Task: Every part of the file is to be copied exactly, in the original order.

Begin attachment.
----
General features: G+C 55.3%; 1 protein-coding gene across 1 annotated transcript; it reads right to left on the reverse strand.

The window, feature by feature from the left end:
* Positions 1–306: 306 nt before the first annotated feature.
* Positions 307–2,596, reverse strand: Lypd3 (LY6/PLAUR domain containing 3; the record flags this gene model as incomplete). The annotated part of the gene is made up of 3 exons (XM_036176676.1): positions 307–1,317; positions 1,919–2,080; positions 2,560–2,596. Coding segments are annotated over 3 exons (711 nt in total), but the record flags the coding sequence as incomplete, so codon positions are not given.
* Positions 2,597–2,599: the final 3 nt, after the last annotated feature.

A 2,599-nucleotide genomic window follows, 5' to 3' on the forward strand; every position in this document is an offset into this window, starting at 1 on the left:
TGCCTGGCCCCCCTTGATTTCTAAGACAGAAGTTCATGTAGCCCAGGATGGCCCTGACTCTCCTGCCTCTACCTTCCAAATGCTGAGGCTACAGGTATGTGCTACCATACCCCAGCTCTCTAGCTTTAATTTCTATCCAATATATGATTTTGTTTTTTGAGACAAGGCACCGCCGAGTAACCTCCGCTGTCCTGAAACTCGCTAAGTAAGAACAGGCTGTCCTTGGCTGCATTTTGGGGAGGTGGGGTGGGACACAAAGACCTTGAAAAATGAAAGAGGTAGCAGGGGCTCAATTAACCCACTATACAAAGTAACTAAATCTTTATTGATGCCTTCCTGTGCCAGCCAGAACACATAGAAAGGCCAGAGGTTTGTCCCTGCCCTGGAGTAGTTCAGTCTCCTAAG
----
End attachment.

General features: G+C 55.3%; 1 protein-coding gene across 1 annotated transcript; it reads right to left on the reverse strand.

The window, feature by feature from the left end:
* Positions 1–306: 306 nt before the first annotated feature.
* Positions 307–2,596, reverse strand: Lypd3 (LY6/PLAUR domain containing 3; the record flags this gene model as incomplete). The annotated part of the gene is made up of 3 exons (XM_036176676.1): positions 307–1,317; positions 1,919–2,080; positions 2,560–2,596. Coding segments are annotated over 3 exons (711 nt in total), but the record flags the coding sequence as incomplete, so codon positions are not given.
* Positions 2,597–2,599: the final 3 nt, after the last annotated feature.

A 2,599-nucleotide genomic window follows, 5' to 3' on the forward strand; every position in this document is an offset into this window, starting at 1 on the left:
TGCCTGGCCCCCCTTGATTTCTAAGACAGAAGTTCATGTAGCCCAGGATGGCCCTGACTCTCCTGCCTCTACCTTCCAAATGCTGAGGCTACAGGTATGTGCTACCATACCCCAGCTCTCTAGCTTTAATTTCTATCCAATATATGATTTTGTTTTTTGAGACAAGGCACCGCCGAGTAACCTCCGCTGTCCTGAAACTCGCTAAGTAAGAACAGGCTGTCCTTGGCTGCATTTTGGGGAGGTGGGGTGGGACACAAAGACCTTGAAAAATGAAAGAGGTAGCAGGGGCTCAATTAACCCACTATACAAAGTAACTAAATCTTTATTGATGCCTTCCTGTGCCAGCCAGAACACATAGAAAGGCCAGAGGTTTGTCCCTGCCCTGGAGTAGTTCAGTCTCCTAAG